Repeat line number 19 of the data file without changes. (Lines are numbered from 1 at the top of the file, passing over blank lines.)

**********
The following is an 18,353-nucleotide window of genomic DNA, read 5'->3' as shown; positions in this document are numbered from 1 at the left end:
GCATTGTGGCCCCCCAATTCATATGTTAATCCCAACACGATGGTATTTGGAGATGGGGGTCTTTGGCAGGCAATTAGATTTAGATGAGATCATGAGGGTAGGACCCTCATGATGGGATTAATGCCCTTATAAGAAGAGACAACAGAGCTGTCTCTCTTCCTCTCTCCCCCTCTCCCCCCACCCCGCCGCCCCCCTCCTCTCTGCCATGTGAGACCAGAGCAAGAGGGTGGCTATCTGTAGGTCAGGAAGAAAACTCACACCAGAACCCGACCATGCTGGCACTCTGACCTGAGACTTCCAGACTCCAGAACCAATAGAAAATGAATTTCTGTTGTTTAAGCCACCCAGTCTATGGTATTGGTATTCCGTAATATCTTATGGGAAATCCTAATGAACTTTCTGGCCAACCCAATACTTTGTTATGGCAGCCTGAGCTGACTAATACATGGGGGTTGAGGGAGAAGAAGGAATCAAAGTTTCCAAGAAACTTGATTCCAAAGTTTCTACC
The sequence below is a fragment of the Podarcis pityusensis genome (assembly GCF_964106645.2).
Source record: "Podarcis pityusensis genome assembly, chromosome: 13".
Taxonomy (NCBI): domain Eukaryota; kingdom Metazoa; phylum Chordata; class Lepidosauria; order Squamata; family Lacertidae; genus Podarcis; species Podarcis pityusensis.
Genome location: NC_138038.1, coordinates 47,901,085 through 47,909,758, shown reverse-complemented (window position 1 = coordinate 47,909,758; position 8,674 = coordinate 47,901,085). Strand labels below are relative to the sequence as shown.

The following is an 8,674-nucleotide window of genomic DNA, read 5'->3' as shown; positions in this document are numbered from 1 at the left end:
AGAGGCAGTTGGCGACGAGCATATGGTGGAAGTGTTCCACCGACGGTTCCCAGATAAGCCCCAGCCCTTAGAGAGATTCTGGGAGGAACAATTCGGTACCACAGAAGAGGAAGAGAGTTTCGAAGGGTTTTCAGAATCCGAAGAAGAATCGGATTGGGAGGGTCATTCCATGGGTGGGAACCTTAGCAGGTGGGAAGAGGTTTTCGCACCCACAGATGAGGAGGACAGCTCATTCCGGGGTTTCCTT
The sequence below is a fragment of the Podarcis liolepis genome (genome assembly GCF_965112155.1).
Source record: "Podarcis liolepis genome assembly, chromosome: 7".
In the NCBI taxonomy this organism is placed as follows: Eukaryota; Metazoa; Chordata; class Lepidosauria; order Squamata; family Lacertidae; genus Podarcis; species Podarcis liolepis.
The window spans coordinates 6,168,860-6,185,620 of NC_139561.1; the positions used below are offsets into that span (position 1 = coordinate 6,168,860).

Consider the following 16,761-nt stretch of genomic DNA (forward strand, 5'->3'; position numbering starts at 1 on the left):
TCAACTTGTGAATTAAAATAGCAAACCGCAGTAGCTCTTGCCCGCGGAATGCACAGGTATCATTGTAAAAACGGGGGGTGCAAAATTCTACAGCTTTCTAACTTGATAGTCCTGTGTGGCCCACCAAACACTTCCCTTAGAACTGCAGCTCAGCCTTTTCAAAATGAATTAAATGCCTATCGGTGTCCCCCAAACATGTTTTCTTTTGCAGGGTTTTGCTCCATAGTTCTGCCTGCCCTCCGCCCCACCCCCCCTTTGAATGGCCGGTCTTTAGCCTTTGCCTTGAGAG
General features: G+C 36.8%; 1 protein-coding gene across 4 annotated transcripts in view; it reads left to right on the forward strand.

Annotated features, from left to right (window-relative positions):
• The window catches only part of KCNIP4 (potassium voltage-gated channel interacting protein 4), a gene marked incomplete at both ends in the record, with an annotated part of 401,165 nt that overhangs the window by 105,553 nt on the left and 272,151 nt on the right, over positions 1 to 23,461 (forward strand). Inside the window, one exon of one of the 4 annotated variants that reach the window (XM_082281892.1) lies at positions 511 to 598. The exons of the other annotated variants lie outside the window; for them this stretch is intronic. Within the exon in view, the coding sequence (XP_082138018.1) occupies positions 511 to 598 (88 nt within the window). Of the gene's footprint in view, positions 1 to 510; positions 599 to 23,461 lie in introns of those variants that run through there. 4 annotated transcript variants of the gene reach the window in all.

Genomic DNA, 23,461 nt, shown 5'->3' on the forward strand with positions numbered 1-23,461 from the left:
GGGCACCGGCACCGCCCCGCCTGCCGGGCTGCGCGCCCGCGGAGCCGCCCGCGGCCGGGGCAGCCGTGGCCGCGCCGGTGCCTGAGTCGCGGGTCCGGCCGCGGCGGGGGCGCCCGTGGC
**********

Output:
GGGCACCGGCACCGCCCCGCCTGCCGGGCTGCGCGCCCGCGGAGCCGCCCGCGGCCGGGGCAGCCGTGGCCGCGCCGGTGCCTGAGTCGCGGGTCCGGCCGCGGCGGGGGCGCCCGTGGC